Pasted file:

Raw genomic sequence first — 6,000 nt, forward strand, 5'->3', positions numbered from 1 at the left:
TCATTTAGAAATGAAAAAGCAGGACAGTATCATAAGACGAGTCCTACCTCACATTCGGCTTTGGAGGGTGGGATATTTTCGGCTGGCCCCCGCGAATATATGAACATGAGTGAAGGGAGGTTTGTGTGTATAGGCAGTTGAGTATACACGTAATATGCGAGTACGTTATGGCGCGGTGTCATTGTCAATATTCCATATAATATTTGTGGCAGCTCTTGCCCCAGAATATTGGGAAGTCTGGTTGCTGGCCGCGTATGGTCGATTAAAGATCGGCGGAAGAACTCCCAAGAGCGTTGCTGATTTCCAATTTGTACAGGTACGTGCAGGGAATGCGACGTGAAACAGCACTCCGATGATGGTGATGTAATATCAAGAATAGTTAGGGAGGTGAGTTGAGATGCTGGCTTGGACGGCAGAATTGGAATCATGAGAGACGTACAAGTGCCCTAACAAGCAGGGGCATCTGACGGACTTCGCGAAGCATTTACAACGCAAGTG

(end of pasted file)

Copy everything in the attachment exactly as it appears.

Raw genomic sequence first — 6,000 nt, forward strand, 5'->3', positions numbered from 1 at the left:
TCATTTAGAAATGAAAAAGCAGGACAGTATCATAAGACGAGTCCTACCTCACATTCGGCTTTGGAGGGTGGGATATTTTCGGCTGGCCCCCGCGAATATATGAACATGAGTGAAGGGAGGTTTGTGTGTATAGGCAGTTGAGTATACACGTAATATGCGAGTACGTTATGGCGCGGTGTCATTGTCAATATTCCATATAATATTTGTGGCAGCTCTTGCCCCAGAATATTGGGAAGTCTGGTTGCTGGCCGCGTATGGTCGATTAAAGATCGGCGGAAGAACTCCCAAGAGCGTTGCTGATTTCCAATTTGTACAGGTACGTGCAGGGAATGCGACGTGAAACAGCACTCCGATGATGGTGATGTAATATCAAGAATAGTTAGGGAGGTGAGTTGAGATGCTGGCTTGGACGGCAGAATTGGAATCATGAGAGACGTACAAGTGCCCTAACAAGCAGGGGCATCTGACGGACTTCGCGAAGCATTTACAACGCAAGTG